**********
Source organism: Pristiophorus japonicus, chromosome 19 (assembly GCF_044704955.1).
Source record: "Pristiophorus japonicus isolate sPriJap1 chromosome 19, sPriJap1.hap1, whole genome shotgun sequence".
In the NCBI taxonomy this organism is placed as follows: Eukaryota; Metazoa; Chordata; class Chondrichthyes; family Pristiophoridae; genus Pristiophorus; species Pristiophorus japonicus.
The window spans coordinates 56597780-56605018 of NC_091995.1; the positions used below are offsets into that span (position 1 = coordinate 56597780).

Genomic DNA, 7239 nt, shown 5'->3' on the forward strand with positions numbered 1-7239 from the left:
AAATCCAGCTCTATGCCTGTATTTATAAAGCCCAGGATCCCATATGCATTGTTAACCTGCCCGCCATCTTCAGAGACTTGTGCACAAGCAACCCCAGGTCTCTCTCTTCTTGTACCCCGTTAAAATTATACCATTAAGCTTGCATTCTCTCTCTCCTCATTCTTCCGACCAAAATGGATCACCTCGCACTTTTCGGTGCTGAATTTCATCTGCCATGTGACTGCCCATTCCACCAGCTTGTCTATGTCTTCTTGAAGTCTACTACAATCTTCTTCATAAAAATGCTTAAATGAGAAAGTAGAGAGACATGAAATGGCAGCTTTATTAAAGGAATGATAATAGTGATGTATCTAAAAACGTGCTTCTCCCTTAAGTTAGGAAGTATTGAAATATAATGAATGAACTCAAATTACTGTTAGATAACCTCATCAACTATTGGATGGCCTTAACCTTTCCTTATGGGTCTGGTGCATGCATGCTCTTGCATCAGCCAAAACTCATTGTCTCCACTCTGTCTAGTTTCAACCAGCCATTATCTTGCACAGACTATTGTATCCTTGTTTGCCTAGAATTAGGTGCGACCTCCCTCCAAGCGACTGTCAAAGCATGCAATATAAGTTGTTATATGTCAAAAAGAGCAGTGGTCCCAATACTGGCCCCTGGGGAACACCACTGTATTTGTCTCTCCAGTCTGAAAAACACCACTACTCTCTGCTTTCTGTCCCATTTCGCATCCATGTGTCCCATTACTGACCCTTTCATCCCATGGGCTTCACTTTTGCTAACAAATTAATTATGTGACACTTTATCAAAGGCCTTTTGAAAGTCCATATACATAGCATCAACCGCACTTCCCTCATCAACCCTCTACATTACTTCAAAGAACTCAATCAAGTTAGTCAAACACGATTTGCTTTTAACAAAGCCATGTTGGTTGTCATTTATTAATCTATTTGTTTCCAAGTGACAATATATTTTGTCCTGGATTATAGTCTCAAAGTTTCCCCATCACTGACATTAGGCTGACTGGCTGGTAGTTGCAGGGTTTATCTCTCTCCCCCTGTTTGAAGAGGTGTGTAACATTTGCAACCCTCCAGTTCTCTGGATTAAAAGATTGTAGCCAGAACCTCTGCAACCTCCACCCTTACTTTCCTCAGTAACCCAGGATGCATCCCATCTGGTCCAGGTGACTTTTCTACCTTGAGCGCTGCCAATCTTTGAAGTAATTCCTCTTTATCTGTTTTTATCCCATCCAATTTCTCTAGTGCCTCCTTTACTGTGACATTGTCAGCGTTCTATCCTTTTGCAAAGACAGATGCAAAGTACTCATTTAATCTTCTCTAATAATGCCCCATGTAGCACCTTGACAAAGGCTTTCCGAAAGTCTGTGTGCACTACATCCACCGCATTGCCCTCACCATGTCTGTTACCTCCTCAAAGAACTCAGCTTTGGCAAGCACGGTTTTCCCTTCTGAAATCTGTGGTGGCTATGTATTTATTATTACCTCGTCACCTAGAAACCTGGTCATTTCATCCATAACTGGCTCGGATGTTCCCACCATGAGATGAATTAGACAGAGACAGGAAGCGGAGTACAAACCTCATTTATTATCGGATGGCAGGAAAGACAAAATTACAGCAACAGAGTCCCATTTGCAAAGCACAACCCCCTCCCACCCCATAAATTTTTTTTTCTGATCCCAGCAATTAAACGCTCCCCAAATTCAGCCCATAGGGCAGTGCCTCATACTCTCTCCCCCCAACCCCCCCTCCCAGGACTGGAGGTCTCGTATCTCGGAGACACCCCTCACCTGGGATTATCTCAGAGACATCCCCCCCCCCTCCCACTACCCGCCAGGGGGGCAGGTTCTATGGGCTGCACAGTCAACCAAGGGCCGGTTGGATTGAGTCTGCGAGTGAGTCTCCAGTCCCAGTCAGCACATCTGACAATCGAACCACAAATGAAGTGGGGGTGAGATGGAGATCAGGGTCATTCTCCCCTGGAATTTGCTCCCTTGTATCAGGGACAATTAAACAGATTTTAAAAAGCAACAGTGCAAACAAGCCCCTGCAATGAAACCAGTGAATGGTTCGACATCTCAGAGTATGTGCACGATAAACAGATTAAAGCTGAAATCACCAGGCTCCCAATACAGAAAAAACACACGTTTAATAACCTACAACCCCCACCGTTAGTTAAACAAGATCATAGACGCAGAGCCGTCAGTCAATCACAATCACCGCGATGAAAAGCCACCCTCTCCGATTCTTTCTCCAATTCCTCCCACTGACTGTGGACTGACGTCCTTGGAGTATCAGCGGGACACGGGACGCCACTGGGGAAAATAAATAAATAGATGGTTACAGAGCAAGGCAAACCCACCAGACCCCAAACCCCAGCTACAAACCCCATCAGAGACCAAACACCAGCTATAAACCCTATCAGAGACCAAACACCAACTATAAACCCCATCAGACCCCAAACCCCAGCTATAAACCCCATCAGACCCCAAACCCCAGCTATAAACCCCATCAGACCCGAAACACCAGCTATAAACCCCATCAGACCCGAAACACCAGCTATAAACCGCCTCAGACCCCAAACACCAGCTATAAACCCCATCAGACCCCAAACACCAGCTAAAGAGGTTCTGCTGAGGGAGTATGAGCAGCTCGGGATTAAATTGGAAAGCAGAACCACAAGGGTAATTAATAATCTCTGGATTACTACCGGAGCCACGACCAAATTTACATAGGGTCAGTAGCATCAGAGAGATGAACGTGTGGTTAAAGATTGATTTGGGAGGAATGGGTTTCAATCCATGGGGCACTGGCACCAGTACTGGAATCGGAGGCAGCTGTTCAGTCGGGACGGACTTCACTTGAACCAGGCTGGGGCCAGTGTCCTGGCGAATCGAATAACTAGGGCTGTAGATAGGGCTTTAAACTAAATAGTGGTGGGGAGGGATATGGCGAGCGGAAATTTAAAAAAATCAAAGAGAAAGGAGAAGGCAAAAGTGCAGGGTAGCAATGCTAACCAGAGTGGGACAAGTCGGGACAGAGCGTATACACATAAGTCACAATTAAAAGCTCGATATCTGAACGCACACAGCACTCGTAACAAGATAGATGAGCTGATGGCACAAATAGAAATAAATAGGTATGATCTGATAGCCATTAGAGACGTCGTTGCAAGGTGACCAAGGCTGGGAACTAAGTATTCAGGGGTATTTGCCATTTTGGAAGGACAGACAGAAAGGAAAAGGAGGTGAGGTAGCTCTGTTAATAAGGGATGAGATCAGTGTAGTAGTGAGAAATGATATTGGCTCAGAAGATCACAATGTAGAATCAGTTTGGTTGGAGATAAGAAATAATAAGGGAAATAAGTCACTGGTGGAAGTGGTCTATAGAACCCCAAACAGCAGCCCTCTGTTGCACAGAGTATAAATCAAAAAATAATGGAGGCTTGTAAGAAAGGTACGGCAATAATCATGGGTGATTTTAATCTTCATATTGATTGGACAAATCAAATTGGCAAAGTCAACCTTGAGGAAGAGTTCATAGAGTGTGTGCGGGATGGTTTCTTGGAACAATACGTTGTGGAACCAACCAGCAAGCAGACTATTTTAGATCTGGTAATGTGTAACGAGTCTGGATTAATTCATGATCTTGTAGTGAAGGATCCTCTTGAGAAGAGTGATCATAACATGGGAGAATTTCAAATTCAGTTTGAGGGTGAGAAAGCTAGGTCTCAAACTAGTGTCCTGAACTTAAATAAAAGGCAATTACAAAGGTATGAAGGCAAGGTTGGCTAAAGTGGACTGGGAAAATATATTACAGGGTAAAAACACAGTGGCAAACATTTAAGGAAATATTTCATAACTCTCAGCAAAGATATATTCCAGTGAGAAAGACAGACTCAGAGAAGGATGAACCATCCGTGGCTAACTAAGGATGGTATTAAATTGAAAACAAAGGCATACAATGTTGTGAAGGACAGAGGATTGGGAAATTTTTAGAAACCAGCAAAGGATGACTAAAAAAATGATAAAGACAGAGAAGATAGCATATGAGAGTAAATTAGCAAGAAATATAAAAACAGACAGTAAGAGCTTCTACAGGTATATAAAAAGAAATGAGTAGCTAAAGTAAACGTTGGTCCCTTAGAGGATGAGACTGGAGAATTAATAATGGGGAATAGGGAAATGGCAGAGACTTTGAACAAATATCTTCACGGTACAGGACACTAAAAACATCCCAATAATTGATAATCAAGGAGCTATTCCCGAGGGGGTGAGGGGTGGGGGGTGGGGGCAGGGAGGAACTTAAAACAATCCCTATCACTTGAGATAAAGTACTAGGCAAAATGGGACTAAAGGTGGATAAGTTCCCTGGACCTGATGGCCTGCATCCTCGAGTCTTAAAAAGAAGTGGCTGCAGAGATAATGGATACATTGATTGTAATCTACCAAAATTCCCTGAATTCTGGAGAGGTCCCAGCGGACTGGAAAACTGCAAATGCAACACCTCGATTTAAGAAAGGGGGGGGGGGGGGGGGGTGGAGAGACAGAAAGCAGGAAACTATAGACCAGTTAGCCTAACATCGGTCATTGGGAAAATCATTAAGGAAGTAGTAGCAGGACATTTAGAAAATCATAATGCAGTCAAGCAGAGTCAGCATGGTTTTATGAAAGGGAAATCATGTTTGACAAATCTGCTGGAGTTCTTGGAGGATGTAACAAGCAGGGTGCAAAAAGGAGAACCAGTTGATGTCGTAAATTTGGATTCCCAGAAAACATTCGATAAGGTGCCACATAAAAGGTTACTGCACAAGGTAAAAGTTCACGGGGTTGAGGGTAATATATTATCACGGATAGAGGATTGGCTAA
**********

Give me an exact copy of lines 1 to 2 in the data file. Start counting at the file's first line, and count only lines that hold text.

Source organism: Pristiophorus japonicus, chromosome 19 (assembly GCF_044704955.1).
Source record: "Pristiophorus japonicus isolate sPriJap1 chromosome 19, sPriJap1.hap1, whole genome shotgun sequence".